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Teikoku Sea Turtle

    Teikoku Sea Turtle

    Mounted Sea Turtle
    Taxidermied Hawksbill Sea Turtle
    Gift of Janie Matsushima

    This mounted sea turtle came to us from Janie Matsushima, whose husband’s family, the Matsushimas, owned and operated a retail shop in Portland for over 100 years. The store, originally called Teikoku, opened in 1905 in Portland’s Japantown. Located on NW Davis between 2nd and 3rd Ave, the store sold dry goods and supplies for Japanese laborers. And this preserved Hawksbill sea turtle hung on the wall. 

    According to Japanese folklore, turtles are symbols of good luck and longevity, making them prized mascots for the success of a new store or shop. Although the critically endangered Hawksbill is no longer allowed to be sold internationally, artisans started using their shells as early as the 16th century. Their unique patterns were sought after by crafters to make jewelry, hair ornaments, and decorative items.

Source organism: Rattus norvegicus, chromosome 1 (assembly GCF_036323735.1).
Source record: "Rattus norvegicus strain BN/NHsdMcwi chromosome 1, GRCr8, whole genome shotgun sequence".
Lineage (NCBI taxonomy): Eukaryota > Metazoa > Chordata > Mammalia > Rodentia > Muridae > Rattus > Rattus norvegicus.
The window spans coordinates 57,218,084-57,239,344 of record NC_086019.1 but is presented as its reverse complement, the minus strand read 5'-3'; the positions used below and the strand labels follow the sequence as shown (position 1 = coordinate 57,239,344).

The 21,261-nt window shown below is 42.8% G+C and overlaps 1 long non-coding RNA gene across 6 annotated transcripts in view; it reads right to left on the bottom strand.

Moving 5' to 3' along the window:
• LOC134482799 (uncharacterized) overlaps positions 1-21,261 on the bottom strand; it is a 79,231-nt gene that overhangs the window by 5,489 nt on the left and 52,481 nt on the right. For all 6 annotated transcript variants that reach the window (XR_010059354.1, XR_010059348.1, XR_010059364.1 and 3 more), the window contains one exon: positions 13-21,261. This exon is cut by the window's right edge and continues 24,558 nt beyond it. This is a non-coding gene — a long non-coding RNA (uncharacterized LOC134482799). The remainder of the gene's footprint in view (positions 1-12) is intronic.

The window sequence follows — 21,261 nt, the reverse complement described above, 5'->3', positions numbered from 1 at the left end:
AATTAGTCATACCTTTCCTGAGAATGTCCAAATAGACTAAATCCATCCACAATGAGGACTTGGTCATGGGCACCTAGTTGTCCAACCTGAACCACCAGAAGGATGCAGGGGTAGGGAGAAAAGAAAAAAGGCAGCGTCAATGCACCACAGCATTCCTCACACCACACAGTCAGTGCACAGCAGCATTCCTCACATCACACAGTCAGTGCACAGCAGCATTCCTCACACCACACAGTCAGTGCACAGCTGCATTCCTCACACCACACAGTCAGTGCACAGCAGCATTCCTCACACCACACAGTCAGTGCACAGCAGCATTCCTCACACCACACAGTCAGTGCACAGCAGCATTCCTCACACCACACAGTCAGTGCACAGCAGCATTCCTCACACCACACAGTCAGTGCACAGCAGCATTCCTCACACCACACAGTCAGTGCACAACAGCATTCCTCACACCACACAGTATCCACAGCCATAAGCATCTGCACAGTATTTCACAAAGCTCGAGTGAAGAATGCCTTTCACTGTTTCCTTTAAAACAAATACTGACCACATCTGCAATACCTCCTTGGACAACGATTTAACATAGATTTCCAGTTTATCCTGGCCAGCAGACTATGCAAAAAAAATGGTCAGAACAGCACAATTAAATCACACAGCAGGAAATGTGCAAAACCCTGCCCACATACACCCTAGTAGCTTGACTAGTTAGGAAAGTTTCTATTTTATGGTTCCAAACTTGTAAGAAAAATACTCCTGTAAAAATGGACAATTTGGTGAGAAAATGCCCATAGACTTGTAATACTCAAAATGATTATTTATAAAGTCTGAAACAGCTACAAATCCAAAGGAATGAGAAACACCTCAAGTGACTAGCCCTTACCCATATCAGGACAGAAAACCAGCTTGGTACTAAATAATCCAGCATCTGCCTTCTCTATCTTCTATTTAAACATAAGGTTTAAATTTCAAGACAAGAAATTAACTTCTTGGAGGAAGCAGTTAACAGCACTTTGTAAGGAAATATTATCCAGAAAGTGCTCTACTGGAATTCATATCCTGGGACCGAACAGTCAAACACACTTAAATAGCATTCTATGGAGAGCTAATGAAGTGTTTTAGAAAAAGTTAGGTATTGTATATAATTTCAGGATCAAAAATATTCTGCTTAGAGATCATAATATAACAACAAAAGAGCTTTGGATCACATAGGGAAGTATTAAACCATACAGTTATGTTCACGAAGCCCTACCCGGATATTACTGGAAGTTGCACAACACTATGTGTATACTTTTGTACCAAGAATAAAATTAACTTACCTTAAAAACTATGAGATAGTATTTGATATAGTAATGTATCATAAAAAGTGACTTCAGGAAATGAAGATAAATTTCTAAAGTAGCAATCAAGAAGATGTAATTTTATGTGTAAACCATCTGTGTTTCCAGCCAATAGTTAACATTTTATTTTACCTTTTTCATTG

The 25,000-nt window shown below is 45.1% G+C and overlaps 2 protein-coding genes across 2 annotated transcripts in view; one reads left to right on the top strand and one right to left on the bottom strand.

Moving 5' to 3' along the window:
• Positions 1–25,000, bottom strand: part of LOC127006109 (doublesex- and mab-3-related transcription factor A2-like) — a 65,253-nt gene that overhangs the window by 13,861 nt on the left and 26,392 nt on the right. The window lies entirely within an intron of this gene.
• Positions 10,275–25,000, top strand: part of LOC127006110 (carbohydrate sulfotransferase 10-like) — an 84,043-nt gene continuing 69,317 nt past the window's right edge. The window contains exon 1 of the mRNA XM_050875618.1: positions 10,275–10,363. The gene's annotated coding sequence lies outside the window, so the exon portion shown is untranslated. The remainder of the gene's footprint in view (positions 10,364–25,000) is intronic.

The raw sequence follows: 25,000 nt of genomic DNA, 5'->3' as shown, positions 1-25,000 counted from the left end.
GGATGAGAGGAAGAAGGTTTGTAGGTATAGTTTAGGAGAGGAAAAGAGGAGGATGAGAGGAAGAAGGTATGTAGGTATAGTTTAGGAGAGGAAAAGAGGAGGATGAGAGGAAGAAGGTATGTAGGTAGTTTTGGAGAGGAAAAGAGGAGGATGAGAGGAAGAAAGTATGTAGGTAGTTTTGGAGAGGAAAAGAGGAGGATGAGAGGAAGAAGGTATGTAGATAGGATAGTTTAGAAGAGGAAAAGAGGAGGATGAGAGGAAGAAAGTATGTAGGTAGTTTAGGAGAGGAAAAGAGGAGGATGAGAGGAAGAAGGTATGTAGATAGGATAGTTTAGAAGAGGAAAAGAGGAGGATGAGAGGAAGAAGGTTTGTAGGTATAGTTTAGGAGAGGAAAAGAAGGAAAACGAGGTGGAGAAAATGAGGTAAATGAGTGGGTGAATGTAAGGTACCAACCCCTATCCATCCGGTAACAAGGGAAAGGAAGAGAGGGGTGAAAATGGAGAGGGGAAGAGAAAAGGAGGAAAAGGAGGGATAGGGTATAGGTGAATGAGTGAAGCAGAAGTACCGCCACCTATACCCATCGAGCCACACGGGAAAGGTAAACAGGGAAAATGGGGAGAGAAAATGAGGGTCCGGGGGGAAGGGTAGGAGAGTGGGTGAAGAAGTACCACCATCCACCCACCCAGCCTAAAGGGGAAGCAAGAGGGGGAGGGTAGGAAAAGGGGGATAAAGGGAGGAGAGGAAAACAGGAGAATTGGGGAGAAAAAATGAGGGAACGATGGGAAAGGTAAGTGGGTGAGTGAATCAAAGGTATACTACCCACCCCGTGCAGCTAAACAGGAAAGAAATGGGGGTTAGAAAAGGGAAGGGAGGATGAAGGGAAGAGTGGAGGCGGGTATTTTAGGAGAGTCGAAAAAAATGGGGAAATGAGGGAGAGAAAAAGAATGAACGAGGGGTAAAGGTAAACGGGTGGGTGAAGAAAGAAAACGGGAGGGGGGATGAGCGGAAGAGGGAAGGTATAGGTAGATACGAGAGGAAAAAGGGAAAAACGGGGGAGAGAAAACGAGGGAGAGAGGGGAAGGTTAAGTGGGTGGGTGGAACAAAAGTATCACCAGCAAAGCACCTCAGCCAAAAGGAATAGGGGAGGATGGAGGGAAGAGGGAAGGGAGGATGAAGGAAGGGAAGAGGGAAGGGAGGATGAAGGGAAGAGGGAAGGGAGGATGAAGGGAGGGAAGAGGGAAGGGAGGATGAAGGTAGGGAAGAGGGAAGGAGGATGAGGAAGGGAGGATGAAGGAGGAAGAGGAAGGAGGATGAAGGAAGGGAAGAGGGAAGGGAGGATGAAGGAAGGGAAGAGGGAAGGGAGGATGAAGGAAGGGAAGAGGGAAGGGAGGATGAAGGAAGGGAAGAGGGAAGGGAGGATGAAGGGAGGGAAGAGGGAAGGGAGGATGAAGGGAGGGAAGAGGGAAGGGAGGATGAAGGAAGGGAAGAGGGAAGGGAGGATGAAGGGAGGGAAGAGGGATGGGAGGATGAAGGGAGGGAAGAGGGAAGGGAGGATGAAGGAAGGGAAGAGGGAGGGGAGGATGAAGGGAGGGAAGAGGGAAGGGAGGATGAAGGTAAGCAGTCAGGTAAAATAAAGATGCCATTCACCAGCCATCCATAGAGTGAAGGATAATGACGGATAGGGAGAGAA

After imperial Japan attacked Pearl Harbor in 1941, Umata Matsushima, the store’s proprietor, was arrested and sent to a Department of Justice detention center, as were many other community leaders. It’s not known what happened to the turtle during the war, but it evidently remained in safe hands until the Matsushimas could rebuild their business, this time named Anzen and opening at  211 NW Davis.

    The store moved in 1968 to the location most people remember on Martin Luther King Jr. Blvd. Anzen became a destination for Japanese Americans and other Asian Americans seeking culturally-specific foods and cooking supplies, but it was also the place to go for anyone seeking rice, sushi, sake, Asian crafts, and Asian books and magazines.

    On September 30, 2014, after 109 years in business, Portland’s oldest grocery and gift shop closed.